First, the existential questions that Du Bois writes of — that is, affirming oneself in an environment that denies oneself — bears a two-fold resonance: of being a “particular” (viz., relatable to people whose identities are treated in this way) and of being a “universal” (that is, a permutation of the fundamental, human experience of being a Self among Others). The existential questions that Du Bois raises do not reduce to a “philosophy of existence,” as Lewis Gordon wrote, because “the question of existence, in itself, is empty.”
“Philosophy of existence is therefore always a conjunctive affair,” he wrote. “It must, in other words, be situated.”
Moreover, recognizing the context of a work and the power dynamics that made it so can remind us of the options that “Western canon” curricula miss. A direct appeal from a text (ethnic, feminist or otherwise) to universals has one significant pitfall: It permits staunch Western-canon advocates to believe that works borne from the same context encompass human experience, for they address the universal. In addition, the assertion that authors wholly “shed their identity” emulates how white identity is often understood: as non-existent, unencumbered, invisible and neutral to experience.
This is an ironic twist for an argument like Samano’s, which hopes to persuade readers that there is a great deal to be added when we incorporate ethnic and feminist works into the Western canon.
The reality, however, is that great works (classic, ethnic, feminist or otherwise) appeal to a range of recognizability. All result, to some extent, from the universals and particulars that their authors negotiate.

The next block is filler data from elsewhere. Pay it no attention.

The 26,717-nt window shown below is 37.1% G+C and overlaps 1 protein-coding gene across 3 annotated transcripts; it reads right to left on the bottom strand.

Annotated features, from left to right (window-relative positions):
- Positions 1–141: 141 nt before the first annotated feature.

An example from Margaret Atwood exhibits a similar point but across gender lines. Atwood’s adage, “Men are afraid that women will laugh at them; women are afraid that men will kill them,” illustrates a kind of caution that women maintain in co-ed contexts. This is a reality of experience which men, by virtue of living as and being discerned as men, are often ignorant. What shall we deem this gender-based phenomenon then, if we are tempted to deny “identity politics” entirely: a “universal” or a “particular”?
There is something to be gained from considering an author’s identity as a data point to consider for constructing an ideal “Great Works” program — for two important, pragmatic reasons. First, recognizing identity as a part of experience legitimates epistemic equality across traditions where values like family obligations, aesthetics, individualism, community and the like often vary in priority; and second, recognizing authors’ identities and talking about them better positions ethnic-literature advocates to call works by male and white authors out for their limitations: as works where white identity is an enabling concomitant factor to self-fashioning and what one sees as possible — and not neutral and not innocent of real power dynamics, as they often claim.
Works can render power two ways: by ringing resoundly true and by conveying a permutation of human experience for another person, across racial, ethnic, cultural, gender lines and the like, to look onto, “slip into” and gain newfound respect from. It is not contradictory to say that a work can do both.
Contact Eliane Mitchell at elianem ‘at’ stanford.edu.